Four years ago, candidates for Everett's City Council and mayor had a $50 million gorilla of an Everett Events Center to argue about and...

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Four years ago, candidates for Everett’s City Council and mayor had a $50 million gorilla of an Everett Events Center to argue about and concerns over public safety after the Sept. 11 terrorist attacks, and political newcomers unseated council incumbents.

Now things are a little different.

There are fewer “issues” to debate — the events center got built and helped reinvigorate downtown, and safety fears have abated somewhat since the weeks after Sept. 11. This fall’s challengers for two council seats concede that winning Tuesday is a longshot.

But the challengers for the mayoral and council seats are trying to make their cases, saying Everett’s neighborhoods, particularly in South Everett, aren’t getting enough attention from officeholders as the council pursues large developments. Incumbents retort that Everett has a strong system of 19 neighborhood associations that are regularly heard by council members and city staff members.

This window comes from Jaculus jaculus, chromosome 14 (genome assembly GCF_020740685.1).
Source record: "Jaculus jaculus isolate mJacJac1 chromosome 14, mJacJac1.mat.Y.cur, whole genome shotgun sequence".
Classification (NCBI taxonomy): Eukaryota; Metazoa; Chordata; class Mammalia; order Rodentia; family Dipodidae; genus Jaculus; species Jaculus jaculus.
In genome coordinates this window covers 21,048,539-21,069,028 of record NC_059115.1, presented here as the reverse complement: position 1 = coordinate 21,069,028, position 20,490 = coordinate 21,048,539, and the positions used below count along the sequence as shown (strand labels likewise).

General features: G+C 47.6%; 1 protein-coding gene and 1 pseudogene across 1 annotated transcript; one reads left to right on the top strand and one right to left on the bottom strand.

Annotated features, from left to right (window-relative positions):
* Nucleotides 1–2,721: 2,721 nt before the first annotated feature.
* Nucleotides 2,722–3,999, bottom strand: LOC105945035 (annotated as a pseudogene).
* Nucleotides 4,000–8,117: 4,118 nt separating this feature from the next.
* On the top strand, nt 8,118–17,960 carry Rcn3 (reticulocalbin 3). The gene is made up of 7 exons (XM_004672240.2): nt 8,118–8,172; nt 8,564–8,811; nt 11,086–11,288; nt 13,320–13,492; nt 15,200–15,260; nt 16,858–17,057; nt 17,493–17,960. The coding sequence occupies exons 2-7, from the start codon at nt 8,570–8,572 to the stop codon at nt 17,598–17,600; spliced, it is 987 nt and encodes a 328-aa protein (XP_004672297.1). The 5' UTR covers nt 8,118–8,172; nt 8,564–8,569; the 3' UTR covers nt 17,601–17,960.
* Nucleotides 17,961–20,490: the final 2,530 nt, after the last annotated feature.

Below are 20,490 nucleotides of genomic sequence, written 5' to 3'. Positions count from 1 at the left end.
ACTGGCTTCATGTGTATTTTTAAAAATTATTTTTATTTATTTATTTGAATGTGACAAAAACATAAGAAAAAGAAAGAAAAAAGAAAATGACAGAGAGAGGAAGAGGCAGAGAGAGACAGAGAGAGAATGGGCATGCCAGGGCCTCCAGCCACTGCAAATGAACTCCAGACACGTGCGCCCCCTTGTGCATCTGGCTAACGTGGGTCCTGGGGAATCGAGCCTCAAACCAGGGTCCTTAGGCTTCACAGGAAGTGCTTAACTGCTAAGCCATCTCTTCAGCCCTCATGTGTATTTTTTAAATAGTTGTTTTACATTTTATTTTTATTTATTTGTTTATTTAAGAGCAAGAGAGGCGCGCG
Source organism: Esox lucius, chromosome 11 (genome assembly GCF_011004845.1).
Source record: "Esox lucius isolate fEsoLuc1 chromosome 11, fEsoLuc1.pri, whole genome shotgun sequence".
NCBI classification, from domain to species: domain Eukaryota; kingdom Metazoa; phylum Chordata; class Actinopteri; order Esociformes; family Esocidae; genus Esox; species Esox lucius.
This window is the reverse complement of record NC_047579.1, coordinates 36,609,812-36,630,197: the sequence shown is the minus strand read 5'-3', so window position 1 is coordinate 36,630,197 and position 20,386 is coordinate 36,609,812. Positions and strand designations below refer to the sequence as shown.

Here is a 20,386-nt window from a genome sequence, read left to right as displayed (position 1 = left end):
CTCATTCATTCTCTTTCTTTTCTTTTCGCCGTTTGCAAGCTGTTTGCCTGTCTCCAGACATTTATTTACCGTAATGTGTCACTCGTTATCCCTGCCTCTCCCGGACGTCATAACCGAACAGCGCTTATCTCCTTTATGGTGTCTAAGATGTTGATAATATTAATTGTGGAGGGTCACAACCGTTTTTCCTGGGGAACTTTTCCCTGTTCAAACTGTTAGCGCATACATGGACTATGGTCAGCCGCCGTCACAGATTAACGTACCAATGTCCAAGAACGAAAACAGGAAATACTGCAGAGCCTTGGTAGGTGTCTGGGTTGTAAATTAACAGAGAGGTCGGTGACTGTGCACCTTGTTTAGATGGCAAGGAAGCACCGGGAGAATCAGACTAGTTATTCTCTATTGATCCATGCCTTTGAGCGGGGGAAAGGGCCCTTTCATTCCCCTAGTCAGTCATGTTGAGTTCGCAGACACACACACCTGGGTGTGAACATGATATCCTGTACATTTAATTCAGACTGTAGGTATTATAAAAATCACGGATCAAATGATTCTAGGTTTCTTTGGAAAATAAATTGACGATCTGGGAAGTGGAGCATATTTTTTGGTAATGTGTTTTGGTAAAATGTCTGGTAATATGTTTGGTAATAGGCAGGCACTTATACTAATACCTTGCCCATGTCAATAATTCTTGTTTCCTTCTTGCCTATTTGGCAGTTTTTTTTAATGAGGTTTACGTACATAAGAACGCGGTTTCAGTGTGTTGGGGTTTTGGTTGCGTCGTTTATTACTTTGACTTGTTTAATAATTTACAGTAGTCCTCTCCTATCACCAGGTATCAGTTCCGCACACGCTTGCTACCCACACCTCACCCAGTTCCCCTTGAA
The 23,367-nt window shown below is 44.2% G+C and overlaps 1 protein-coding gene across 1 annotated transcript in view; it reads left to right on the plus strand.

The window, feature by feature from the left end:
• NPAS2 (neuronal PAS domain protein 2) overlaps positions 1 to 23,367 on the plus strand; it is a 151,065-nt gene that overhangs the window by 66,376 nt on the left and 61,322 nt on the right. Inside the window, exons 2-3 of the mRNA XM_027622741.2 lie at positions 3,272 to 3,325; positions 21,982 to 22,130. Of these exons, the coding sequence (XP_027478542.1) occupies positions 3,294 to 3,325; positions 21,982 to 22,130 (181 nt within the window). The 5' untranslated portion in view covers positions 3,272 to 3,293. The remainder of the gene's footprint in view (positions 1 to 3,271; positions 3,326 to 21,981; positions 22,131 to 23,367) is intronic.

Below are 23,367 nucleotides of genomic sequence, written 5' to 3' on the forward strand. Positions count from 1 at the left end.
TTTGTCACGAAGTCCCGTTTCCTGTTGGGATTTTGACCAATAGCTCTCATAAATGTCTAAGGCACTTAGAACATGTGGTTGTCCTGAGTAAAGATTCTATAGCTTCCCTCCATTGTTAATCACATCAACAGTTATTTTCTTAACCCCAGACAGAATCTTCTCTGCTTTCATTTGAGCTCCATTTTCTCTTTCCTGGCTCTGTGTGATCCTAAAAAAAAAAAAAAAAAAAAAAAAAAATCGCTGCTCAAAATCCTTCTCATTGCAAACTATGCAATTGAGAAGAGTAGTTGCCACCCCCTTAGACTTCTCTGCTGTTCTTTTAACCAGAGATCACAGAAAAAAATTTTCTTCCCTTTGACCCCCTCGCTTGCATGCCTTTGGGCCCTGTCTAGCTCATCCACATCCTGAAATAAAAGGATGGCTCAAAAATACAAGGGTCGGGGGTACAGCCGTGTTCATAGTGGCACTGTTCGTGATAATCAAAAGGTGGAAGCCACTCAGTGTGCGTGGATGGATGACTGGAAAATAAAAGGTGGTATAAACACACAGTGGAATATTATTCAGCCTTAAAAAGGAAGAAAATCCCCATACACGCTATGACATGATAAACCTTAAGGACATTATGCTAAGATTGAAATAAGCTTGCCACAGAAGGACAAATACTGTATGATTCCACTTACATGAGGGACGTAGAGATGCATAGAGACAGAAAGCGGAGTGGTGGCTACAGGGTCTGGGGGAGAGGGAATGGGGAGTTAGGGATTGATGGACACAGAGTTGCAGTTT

Candidates for two other council positions, Paul Roberts and Drew Nielsen, are unopposed.

Mayor

Perhaps the most competitive race is for mayor, in which incumbent Ray Stephanson, 58, is facing off against 10-year Councilman Ron Gipson, 47.

Ron Gipson, 47


Occupation: Everett councilman; juvenile-corrections officer at Denney Youth Center

Personal: married with three children

Background: ran a family business (furniture store) for 10 years; has spent 10 years on the Everett City Council; member of various boards, including the local Red Cross; played fullback for the University of Washington football team, including the 1978 squad that won the Rose Bowl

Top endorsements: Everett firefighters; American Federation of State, County and Municipal Employees Local 113; Everett Transit